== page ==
Grand National: Jockey Aidan Coleman targets Aintree success

By Cornelius LysaghtBBC horse racing correspondent
Grand National

As the countdown to the 2014 Grand National gathers pace, jockey-of-the-moment Aidan Coleman can be forgiven for thinking the famous race owes him a good turn on 5 April.

In six attempts, Coleman, whose association with trainer Venetia Williams has produced a red hot vein of winter form this season, has only managed to get around once.

And, worse, in 2009, the 25-year-old was dusting himself down after a seventh fence fall as colleague Liam Treadwell steered 100-1 shot Mon Mome, a mount he'd earlier turned down, to a famous victory.

Coleman manages an exasperated chuckle at the mention of Aintree and his big race record.

"It's horrific," he said. "I've certainly had a few one-way tickets, though I won a Grand Sefton Chase [Stewarts House, December 2011] over the fences, so I take confidence from that.

"Not riding Mon Mome definitely upset me; you have to be selfish or you don't get on.

"It was obviously good for Venetia, and therefore good for me as her number one jockey, but it's so notoriously hard to win a Grand National, and I'd had a chance and missed it.

"It's not easy to be optimistic about the future after that, even though there will hopefully be more opportunities, and I was very down, definitely very down afterwards."

With an insightful glimpse into the mind of a professional sportsperson, the one-time champion conditional rider (national hunt apprentice), added: "You need to get annoyed when you get beaten on an odds-on shot, or something like that [Mon Mome] goes wrong, to improve yourself and be better and stronger. It's part of the will to win, the hunger.

"But only to a point. You need to leave some things at the racecourse, and forget about them down the motorway home, and I'm better at that now."

Twelve months earlier, it had been Mon Mome who'd given the then 19-year-old son of schoolteacher parents from County Cork (his brother Kevin was also a jockey), his first Grand National education.

The decision to give such a big break to a little-known youngster was considered something of a surprise, but at the time Williams told the BBC in Herefordshire where she trains: "He's a very talented rider and I was tossing up between natural talent versus experience. I decided Aidan's natural talent far outweighed any other options I had."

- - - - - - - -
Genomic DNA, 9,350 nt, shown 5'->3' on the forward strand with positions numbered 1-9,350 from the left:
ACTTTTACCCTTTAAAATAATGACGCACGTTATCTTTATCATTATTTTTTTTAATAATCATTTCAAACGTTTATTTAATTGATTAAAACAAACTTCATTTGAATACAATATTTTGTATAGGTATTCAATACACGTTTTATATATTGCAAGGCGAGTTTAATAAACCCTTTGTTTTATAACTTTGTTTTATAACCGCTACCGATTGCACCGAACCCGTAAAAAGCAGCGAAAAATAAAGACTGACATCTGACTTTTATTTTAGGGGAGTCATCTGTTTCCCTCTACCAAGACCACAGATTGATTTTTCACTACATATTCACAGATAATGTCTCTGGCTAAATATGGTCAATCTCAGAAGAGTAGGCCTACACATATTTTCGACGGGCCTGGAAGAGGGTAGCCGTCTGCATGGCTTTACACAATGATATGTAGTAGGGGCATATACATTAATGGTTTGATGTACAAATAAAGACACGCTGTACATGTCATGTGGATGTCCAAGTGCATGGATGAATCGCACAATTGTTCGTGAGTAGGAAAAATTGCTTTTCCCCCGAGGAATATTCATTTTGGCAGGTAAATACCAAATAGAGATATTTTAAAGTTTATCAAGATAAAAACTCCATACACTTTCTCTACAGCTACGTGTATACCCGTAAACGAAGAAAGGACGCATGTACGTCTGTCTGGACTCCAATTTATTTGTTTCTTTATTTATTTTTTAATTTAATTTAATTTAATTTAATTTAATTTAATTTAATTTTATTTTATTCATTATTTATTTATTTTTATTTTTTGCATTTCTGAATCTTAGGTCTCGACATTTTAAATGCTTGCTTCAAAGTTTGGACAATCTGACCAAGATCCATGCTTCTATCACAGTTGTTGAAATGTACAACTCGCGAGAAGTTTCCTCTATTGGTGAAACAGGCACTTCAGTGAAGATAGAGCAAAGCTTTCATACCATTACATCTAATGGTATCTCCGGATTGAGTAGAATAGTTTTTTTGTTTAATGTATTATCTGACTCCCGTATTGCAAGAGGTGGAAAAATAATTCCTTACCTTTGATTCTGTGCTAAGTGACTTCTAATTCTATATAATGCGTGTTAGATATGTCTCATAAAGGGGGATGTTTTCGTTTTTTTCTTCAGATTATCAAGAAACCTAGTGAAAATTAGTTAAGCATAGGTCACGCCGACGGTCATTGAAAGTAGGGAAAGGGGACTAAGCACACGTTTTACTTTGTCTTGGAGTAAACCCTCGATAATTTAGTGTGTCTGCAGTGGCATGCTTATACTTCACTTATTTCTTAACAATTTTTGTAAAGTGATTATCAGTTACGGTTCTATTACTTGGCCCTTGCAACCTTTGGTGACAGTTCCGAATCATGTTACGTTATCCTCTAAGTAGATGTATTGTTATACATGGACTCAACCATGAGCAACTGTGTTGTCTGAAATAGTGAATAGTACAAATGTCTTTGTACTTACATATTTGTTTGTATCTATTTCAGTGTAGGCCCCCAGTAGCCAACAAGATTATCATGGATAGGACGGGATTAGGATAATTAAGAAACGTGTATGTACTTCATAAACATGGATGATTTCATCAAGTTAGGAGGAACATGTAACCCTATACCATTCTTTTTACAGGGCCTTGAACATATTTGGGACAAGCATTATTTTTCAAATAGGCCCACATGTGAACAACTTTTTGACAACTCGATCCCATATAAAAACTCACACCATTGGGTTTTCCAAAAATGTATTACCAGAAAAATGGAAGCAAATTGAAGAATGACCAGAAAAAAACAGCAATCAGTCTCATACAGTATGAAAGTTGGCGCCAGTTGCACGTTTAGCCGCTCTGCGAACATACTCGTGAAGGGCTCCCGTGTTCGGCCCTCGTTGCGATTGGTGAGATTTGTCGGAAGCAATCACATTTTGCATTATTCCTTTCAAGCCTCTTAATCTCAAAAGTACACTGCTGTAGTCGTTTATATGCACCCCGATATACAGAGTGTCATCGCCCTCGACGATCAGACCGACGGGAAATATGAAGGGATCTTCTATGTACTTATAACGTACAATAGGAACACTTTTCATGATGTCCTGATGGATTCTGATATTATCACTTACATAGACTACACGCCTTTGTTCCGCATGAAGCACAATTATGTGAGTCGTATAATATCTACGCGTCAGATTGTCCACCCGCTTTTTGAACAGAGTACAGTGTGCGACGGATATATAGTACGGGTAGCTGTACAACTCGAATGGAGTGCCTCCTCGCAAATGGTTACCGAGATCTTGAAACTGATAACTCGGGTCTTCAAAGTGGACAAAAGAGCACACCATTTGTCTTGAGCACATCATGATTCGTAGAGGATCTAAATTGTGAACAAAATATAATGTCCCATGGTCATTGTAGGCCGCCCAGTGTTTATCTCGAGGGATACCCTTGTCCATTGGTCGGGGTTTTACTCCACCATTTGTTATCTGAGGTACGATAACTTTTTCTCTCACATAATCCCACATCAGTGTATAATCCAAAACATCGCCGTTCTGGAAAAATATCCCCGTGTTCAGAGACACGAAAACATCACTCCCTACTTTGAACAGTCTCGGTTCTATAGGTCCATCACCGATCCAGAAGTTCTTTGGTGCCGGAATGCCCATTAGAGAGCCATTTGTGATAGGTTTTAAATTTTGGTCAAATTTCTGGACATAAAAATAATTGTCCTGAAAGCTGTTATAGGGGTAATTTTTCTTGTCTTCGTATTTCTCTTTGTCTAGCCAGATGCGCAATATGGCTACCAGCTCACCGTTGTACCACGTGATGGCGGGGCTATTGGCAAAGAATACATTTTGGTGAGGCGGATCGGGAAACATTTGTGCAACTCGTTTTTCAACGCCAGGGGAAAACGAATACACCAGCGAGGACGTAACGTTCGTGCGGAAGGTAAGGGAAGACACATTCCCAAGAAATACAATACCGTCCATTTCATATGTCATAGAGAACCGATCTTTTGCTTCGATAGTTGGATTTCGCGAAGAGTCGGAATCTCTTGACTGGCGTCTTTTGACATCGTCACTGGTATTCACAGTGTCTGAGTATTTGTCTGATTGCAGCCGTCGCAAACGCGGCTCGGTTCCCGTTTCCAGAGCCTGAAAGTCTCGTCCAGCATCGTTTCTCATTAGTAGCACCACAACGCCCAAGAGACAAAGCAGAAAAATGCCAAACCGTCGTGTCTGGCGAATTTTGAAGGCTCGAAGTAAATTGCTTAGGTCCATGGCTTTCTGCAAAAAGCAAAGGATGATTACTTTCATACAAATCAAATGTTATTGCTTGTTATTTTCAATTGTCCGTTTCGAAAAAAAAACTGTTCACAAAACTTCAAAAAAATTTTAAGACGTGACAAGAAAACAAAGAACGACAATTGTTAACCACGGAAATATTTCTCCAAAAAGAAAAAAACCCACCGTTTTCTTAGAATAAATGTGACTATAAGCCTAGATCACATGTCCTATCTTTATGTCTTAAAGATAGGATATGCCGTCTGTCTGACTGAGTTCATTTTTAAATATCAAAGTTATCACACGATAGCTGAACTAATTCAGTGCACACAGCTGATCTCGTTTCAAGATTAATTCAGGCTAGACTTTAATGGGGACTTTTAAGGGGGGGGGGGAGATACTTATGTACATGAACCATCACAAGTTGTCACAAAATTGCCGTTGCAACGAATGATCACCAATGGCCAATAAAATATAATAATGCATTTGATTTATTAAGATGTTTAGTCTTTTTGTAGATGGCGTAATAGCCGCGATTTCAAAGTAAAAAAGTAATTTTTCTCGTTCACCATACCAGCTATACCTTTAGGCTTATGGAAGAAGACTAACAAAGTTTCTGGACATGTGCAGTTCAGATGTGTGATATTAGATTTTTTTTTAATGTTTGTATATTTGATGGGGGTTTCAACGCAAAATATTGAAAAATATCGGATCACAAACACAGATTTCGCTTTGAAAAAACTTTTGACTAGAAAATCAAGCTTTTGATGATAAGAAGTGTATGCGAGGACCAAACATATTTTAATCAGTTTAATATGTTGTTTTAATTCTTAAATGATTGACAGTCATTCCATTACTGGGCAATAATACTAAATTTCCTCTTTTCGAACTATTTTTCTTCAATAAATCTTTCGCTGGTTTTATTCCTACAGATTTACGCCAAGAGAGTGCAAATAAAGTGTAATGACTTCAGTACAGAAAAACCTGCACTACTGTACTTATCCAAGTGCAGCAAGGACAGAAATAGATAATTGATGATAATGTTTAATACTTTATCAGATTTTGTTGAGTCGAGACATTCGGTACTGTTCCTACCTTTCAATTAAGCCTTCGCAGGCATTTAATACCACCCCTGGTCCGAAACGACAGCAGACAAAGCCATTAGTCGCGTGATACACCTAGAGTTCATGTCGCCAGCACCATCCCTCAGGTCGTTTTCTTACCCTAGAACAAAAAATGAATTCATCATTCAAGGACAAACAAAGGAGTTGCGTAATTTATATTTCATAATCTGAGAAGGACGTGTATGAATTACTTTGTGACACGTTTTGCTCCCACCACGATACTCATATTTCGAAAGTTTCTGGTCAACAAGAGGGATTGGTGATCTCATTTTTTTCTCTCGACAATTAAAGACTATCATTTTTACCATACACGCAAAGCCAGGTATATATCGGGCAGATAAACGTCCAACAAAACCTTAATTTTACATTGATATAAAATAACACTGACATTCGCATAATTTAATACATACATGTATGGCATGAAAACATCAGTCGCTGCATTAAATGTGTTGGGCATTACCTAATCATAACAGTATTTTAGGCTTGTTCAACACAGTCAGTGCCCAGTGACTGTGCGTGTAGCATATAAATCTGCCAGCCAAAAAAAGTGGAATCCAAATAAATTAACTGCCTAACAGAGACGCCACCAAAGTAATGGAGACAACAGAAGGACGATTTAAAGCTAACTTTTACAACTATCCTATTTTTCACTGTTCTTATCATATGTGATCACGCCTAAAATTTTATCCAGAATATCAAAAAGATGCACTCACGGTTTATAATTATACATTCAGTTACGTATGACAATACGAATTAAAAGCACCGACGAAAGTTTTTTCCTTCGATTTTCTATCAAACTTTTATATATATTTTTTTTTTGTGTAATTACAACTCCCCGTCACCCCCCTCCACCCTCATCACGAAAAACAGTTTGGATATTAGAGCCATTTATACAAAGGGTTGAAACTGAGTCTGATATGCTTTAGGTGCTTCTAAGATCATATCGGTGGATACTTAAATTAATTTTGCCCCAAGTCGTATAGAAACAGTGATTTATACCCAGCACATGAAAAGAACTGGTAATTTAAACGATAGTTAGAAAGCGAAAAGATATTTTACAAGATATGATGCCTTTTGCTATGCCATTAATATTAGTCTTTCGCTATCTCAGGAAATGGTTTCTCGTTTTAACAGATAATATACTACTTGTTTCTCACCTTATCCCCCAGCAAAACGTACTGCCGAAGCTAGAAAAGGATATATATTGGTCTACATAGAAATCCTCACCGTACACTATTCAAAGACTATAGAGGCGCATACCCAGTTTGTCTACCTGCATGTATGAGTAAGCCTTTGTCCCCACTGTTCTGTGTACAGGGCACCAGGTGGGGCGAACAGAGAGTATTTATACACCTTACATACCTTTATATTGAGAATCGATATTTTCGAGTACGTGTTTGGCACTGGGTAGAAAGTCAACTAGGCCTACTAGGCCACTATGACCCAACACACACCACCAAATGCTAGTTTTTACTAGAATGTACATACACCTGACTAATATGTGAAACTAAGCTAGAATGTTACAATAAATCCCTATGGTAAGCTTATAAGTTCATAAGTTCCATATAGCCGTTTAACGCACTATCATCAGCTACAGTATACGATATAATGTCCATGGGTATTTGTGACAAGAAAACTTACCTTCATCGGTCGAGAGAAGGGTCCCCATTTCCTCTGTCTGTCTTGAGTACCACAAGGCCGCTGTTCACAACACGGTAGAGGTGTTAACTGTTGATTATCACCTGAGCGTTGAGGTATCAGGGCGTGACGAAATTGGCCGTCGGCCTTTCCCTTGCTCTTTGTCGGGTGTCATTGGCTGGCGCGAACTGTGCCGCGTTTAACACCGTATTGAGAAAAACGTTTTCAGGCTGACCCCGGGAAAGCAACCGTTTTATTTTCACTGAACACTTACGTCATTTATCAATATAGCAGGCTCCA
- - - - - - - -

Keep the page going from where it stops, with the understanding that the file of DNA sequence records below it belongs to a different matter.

Laughing, Coleman said: "Under the rules now, I'm not sure that I'd have met the [experience] criteria for jockeys to take part, but it was OK then, so it's ironic that's the only time I got round [finished 10th]."

Modifications to the course and obstacles made ahead of last year's race, won by the now-retired Auroras Encore, a 66-1 outsider, have been widely welcomed.

The success of those changes, plus the offering of a £1m purse for the first time, is credited with a rise of nearly 40% (to 115) in the number of horses entered for the race compared to 2013.

The figure is also the biggest for five years, with the weights for the big race based on ratings being announced on Tuesday.

Having been 'knocked off' - technically 'unseated' - from The Rainbow Hunter at the Canal Turn on the first circuit last year, Coleman believes that fence, which is followed by a sharp left-handed turn, is now trickier than higher-profile hazards like Becher's Brook and The Chair.

He told me: "The Canal's the eighth first time, and with less horses going out of the race early, you have maybe 40 in contention there - and real traffic problems.

"Three of us got knocked off in the hurly-burly, horses were running into the back of each other and I do think that's now the most difficult fence."

With two months to go until the tapes go up for this year's race, Coleman's Grand National plans are fluid, though Team Williams have two possible runners in Katenko and Renard.

Meantime, the jockey, who also holds a flat racing licence, wants to concentrate on what's set to be his best ever jumps season.

He said: "I'm on course for passing last season's 89 winners and getting to 100 for the first time looks possible, which would be great.

"It shows you are doing your job day in, day out; you're keeping your form for the whole year and showing your consistency.

"Then we'll have to see what happens at Aintree.

"I've won lots of handicap chases, and plenty of big Saturday ones with Venetia this season, but winning this particular big Saturday handicap chase would be something else."